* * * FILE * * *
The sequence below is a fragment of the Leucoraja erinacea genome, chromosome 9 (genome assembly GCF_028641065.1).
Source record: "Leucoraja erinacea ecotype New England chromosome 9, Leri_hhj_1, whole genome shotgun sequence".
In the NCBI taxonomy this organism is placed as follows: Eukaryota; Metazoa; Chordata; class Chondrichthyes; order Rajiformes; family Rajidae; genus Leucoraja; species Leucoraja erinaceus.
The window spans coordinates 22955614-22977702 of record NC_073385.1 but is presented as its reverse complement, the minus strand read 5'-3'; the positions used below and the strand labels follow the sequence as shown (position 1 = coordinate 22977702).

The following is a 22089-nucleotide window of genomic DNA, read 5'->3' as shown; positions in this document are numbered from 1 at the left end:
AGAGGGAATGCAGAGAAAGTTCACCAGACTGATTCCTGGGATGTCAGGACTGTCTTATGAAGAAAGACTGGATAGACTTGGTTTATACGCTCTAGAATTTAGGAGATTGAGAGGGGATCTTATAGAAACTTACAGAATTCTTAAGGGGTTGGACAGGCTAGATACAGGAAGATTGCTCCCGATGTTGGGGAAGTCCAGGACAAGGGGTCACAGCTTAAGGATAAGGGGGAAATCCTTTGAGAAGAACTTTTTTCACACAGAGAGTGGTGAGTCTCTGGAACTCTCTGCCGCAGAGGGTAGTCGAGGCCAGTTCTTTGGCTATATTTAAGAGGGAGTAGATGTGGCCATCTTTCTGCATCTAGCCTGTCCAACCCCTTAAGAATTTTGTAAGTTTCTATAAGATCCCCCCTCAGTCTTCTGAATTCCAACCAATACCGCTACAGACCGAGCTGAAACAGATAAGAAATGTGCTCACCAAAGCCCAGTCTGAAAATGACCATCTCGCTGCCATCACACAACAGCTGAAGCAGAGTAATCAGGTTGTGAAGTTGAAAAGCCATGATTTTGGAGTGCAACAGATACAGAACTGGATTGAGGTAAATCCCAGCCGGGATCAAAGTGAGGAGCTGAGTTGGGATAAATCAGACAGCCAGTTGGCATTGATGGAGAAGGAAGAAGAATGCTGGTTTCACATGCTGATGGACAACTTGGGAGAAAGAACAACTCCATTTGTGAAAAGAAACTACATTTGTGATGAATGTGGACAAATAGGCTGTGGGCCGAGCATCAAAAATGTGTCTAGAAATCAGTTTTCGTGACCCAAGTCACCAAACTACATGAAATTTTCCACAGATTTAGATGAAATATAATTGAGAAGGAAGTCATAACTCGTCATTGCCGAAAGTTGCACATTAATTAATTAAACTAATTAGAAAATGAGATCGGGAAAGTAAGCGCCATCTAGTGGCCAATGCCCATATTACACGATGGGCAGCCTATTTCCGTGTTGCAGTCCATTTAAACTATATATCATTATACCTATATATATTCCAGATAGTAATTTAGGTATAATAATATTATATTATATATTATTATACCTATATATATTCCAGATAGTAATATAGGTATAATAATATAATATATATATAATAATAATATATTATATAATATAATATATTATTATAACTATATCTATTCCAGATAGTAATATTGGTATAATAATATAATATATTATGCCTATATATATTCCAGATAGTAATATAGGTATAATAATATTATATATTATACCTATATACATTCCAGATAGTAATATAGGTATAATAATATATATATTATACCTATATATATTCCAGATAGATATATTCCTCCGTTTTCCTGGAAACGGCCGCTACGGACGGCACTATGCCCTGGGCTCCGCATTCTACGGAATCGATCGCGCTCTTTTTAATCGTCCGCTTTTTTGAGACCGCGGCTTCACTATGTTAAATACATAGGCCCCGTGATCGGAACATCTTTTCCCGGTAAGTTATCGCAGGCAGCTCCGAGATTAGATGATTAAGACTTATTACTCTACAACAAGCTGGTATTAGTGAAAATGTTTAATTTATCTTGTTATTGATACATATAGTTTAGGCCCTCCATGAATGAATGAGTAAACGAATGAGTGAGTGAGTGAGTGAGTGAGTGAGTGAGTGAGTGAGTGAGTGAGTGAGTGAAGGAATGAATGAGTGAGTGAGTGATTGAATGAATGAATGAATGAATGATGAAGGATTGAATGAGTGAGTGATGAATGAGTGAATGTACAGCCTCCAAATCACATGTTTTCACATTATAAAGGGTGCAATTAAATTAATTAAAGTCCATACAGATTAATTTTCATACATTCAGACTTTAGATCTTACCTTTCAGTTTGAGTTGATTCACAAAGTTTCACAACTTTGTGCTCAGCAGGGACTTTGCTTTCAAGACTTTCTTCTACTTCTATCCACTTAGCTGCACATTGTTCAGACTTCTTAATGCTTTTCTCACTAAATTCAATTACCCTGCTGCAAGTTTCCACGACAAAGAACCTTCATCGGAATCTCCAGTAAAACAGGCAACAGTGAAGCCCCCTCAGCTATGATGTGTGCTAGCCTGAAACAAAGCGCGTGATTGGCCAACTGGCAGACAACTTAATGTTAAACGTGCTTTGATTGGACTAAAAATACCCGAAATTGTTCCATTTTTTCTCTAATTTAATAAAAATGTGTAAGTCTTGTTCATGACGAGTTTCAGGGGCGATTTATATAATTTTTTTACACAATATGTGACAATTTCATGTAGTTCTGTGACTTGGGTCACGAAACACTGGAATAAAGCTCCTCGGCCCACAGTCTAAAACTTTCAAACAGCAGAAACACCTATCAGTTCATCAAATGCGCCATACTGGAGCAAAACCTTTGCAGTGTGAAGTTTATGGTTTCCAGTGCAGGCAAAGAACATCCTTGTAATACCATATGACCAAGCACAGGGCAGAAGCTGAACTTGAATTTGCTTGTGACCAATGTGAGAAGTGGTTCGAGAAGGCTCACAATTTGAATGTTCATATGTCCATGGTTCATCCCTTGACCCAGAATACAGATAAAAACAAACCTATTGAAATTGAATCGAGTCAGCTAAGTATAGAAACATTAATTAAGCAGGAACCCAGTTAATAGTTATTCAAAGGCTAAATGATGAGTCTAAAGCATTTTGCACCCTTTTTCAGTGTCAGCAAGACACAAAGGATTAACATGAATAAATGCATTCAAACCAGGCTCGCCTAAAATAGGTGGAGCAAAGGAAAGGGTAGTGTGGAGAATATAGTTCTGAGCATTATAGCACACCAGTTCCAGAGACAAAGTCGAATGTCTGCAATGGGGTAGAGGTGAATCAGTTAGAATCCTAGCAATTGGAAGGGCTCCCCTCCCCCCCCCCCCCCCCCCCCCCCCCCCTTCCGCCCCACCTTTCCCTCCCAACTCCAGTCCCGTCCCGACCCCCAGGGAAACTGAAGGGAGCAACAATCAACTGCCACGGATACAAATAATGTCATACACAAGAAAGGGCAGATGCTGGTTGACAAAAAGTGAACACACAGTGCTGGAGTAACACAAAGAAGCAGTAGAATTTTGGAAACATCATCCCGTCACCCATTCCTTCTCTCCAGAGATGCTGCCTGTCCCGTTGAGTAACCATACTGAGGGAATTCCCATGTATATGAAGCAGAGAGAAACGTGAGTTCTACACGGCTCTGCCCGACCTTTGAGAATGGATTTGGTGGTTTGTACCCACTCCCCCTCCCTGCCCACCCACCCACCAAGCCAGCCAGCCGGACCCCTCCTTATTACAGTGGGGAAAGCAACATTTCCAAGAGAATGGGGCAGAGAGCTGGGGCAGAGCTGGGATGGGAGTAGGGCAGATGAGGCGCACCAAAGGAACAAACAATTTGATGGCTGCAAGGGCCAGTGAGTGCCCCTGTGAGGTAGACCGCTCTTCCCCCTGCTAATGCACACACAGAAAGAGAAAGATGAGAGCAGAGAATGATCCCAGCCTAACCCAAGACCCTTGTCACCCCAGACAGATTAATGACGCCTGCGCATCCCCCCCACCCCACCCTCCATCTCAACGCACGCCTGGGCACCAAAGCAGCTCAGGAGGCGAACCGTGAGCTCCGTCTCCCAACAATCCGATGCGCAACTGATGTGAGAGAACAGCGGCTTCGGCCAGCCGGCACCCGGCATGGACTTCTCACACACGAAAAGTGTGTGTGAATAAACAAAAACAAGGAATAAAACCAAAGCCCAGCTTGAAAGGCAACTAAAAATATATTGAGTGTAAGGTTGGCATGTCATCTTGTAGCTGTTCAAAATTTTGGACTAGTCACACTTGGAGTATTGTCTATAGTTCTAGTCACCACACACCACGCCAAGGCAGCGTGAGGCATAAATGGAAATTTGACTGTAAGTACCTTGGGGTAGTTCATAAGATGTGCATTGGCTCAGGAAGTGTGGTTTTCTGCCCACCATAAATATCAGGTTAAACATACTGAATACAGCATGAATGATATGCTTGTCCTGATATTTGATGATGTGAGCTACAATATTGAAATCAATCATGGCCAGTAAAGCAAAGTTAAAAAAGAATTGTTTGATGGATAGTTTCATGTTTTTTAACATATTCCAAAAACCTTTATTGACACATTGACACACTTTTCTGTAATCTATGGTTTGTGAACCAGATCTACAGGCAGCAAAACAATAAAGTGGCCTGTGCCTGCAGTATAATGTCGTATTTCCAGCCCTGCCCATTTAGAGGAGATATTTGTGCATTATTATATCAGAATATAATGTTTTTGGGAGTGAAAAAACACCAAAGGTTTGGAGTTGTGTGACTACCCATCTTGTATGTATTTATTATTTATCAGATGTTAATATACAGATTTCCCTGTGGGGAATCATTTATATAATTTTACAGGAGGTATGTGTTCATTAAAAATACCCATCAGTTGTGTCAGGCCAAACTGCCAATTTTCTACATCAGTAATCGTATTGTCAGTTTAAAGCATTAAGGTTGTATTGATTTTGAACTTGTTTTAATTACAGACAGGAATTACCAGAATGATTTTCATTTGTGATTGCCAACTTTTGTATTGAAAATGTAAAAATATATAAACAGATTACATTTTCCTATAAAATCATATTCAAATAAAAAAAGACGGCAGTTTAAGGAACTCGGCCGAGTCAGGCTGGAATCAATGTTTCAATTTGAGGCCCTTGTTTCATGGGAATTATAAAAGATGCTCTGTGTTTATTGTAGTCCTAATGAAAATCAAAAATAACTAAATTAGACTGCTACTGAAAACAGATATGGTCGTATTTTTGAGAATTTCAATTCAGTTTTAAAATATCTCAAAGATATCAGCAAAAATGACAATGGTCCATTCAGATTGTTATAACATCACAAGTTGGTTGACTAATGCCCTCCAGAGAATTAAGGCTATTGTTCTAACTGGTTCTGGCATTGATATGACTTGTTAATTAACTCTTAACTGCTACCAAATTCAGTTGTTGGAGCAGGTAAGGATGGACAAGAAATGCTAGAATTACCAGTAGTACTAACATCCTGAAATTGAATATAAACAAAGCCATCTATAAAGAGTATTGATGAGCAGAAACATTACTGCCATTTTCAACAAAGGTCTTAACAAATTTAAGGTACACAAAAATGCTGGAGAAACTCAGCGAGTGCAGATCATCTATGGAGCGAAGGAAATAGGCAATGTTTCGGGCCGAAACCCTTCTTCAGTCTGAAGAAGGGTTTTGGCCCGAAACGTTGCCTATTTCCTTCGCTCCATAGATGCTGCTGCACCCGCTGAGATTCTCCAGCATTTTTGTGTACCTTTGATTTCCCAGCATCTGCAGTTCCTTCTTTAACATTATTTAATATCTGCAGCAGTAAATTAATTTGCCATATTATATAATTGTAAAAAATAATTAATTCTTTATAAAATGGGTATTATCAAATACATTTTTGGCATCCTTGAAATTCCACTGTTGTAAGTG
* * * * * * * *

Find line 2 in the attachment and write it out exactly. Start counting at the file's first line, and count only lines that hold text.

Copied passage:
Source record: "Leucoraja erinacea ecotype New England chromosome 9, Leri_hhj_1, whole genome shotgun sequence".